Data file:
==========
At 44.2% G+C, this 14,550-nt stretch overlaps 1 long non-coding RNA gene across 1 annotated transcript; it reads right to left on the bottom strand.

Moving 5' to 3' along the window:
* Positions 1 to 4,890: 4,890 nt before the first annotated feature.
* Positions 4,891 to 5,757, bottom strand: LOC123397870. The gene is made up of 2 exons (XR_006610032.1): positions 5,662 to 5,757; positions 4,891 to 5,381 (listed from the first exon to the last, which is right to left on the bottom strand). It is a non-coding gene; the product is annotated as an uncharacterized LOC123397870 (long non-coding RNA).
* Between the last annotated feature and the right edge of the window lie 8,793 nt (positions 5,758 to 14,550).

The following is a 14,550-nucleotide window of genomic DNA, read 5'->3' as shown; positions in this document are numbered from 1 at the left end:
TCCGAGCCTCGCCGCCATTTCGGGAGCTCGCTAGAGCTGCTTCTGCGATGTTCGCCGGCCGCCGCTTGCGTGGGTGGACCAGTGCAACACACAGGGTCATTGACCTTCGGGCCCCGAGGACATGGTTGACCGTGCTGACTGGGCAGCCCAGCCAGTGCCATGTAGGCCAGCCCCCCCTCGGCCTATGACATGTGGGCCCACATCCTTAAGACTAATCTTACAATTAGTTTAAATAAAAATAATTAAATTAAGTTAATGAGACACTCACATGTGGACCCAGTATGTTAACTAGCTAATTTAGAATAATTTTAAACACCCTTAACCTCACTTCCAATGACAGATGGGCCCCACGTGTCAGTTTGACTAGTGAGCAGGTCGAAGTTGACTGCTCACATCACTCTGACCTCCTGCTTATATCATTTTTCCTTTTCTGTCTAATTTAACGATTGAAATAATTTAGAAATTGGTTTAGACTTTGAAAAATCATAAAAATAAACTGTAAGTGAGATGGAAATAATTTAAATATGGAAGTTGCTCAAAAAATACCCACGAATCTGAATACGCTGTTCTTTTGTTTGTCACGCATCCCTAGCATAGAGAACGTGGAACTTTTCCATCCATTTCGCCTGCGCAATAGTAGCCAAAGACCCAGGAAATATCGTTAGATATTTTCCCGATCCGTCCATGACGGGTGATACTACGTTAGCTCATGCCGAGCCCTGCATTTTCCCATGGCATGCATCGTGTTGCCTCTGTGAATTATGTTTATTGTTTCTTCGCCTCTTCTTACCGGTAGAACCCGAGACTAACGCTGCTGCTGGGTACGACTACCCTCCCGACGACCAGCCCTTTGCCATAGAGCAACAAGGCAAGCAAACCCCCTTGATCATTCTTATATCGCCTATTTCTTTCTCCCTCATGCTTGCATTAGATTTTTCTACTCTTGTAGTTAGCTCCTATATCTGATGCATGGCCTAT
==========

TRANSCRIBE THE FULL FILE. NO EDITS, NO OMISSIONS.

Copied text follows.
At 44.2% G+C, this 14,550-nt stretch overlaps 1 long non-coding RNA gene across 1 annotated transcript; it reads right to left on the bottom strand.

Moving 5' to 3' along the window:
* Positions 1 to 4,890: 4,890 nt before the first annotated feature.
* Positions 4,891 to 5,757, bottom strand: LOC123397870. The gene is made up of 2 exons (XR_006610032.1): positions 5,662 to 5,757; positions 4,891 to 5,381 (listed from the first exon to the last, which is right to left on the bottom strand). It is a non-coding gene; the product is annotated as an uncharacterized LOC123397870 (long non-coding RNA).
* Between the last annotated feature and the right edge of the window lie 8,793 nt (positions 5,758 to 14,550).

The following is a 14,550-nucleotide window of genomic DNA, read 5'->3' as shown; positions in this document are numbered from 1 at the left end:
TCCGAGCCTCGCCGCCATTTCGGGAGCTCGCTAGAGCTGCTTCTGCGATGTTCGCCGGCCGCCGCTTGCGTGGGTGGACCAGTGCAACACACAGGGTCATTGACCTTCGGGCCCCGAGGACATGGTTGACCGTGCTGACTGGGCAGCCCAGCCAGTGCCATGTAGGCCAGCCCCCCCTCGGCCTATGACATGTGGGCCCACATCCTTAAGACTAATCTTACAATTAGTTTAAATAAAAATAATTAAATTAAGTTAATGAGACACTCACATGTGGACCCAGTATGTTAACTAGCTAATTTAGAATAATTTTAAACACCCTTAACCTCACTTCCAATGACAGATGGGCCCCACGTGTCAGTTTGACTAGTGAGCAGGTCGAAGTTGACTGCTCACATCACTCTGACCTCCTGCTTATATCATTTTTCCTTTTCTGTCTAATTTAACGATTGAAATAATTTAGAAATTGGTTTAGACTTTGAAAAATCATAAAAATAAACTGTAAGTGAGATGGAAATAATTTAAATATGGAAGTTGCTCAAAAAATACCCACGAATCTGAATACGCTGTTCTTTTGTTTGTCACGCATCCCTAGCATAGAGAACGTGGAACTTTTCCATCCATTTCGCCTGCGCAATAGTAGCCAAAGACCCAGGAAATATCGTTAGATATTTTCCCGATCCGTCCATGACGGGTGATACTACGTTAGCTCATGCCGAGCCCTGCATTTTCCCATGGCATGCATCGTGTTGCCTCTGTGAATTATGTTTATTGTTTCTTCGCCTCTTCTTACCGGTAGAACCCGAGACTAACGCTGCTGCTGGGTACGACTACCCTCCCGACGACCAGCCCTTTGCCATAGAGCAACAAGGCAAGCAAACCCCCTTGATCATTCTTATATCGCCTATTTCTTTCTCCCTCATGCTTGCATTAGATTTTTCTACTCTTGTAGTTAGCTCCTATATCTGATGCATGGCCTAT